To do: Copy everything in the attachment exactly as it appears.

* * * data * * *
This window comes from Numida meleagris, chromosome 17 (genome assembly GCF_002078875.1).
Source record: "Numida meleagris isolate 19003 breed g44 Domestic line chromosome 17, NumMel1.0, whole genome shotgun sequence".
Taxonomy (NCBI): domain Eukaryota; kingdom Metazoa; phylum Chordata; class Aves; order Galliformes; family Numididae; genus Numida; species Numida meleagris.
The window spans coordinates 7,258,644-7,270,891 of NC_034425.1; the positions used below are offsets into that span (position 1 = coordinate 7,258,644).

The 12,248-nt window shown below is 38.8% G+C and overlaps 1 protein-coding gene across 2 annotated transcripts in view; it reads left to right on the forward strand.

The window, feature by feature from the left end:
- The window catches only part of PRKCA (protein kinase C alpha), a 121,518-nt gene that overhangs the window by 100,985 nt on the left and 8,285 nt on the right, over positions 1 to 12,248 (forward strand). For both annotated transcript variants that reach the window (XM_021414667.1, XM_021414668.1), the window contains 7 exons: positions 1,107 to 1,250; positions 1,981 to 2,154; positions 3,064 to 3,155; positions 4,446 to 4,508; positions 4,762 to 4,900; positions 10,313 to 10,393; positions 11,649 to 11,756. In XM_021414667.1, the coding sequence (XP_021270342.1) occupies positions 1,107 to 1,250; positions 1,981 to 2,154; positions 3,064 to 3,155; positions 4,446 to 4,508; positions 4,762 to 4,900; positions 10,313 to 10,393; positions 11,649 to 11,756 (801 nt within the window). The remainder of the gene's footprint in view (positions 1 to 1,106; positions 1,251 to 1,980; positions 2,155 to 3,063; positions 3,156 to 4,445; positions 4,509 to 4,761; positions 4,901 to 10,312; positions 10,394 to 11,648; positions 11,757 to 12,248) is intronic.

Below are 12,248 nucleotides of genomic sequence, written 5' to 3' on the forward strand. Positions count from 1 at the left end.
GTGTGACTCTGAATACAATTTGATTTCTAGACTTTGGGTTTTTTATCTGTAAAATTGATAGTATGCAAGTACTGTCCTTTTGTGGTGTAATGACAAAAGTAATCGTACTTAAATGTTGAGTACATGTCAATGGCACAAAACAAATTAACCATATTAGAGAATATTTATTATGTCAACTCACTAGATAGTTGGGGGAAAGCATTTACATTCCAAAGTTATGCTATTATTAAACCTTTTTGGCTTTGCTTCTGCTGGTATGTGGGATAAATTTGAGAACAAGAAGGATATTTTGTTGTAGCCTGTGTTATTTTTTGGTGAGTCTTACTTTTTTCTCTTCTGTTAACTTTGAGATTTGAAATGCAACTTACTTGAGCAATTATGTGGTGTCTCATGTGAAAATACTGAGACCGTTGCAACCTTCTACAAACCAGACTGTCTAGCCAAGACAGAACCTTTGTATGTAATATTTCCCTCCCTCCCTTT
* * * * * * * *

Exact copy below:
This window comes from Numida meleagris, chromosome 17 (genome assembly GCF_002078875.1).
Source record: "Numida meleagris isolate 19003 breed g44 Domestic line chromosome 17, NumMel1.0, whole genome shotgun sequence".
Taxonomy (NCBI): domain Eukaryota; kingdom Metazoa; phylum Chordata; class Aves; order Galliformes; family Numididae; genus Numida; species Numida meleagris.
The window spans coordinates 7,258,644-7,270,891 of NC_034425.1; the positions used below are offsets into that span (position 1 = coordinate 7,258,644).

The 12,248-nt window shown below is 38.8% G+C and overlaps 1 protein-coding gene across 2 annotated transcripts in view; it reads left to right on the forward strand.

The window, feature by feature from the left end:
- The window catches only part of PRKCA (protein kinase C alpha), a 121,518-nt gene that overhangs the window by 100,985 nt on the left and 8,285 nt on the right, over positions 1 to 12,248 (forward strand). For both annotated transcript variants that reach the window (XM_021414667.1, XM_021414668.1), the window contains 7 exons: positions 1,107 to 1,250; positions 1,981 to 2,154; positions 3,064 to 3,155; positions 4,446 to 4,508; positions 4,762 to 4,900; positions 10,313 to 10,393; positions 11,649 to 11,756. In XM_021414667.1, the coding sequence (XP_021270342.1) occupies positions 1,107 to 1,250; positions 1,981 to 2,154; positions 3,064 to 3,155; positions 4,446 to 4,508; positions 4,762 to 4,900; positions 10,313 to 10,393; positions 11,649 to 11,756 (801 nt within the window). The remainder of the gene's footprint in view (positions 1 to 1,106; positions 1,251 to 1,980; positions 2,155 to 3,063; positions 3,156 to 4,445; positions 4,509 to 4,761; positions 4,901 to 10,312; positions 10,394 to 11,648; positions 11,757 to 12,248) is intronic.

Below are 12,248 nucleotides of genomic sequence, written 5' to 3' on the forward strand. Positions count from 1 at the left end.
GTGTGACTCTGAATACAATTTGATTTCTAGACTTTGGGTTTTTTATCTGTAAAATTGATAGTATGCAAGTACTGTCCTTTTGTGGTGTAATGACAAAAGTAATCGTACTTAAATGTTGAGTACATGTCAATGGCACAAAACAAATTAACCATATTAGAGAATATTTATTATGTCAACTCACTAGATAGTTGGGGGAAAGCATTTACATTCCAAAGTTATGCTATTATTAAACCTTTTTGGCTTTGCTTCTGCTGGTATGTGGGATAAATTTGAGAACAAGAAGGATATTTTGTTGTAGCCTGTGTTATTTTTTGGTGAGTCTTACTTTTTTCTCTTCTGTTAACTTTGAGATTTGAAATGCAACTTACTTGAGCAATTATGTGGTGTCTCATGTGAAAATACTGAGACCGTTGCAACCTTCTACAAACCAGACTGTCTAGCCAAGACAGAACCTTTGTATGTAATATTTCCCTCCCTCCCTTT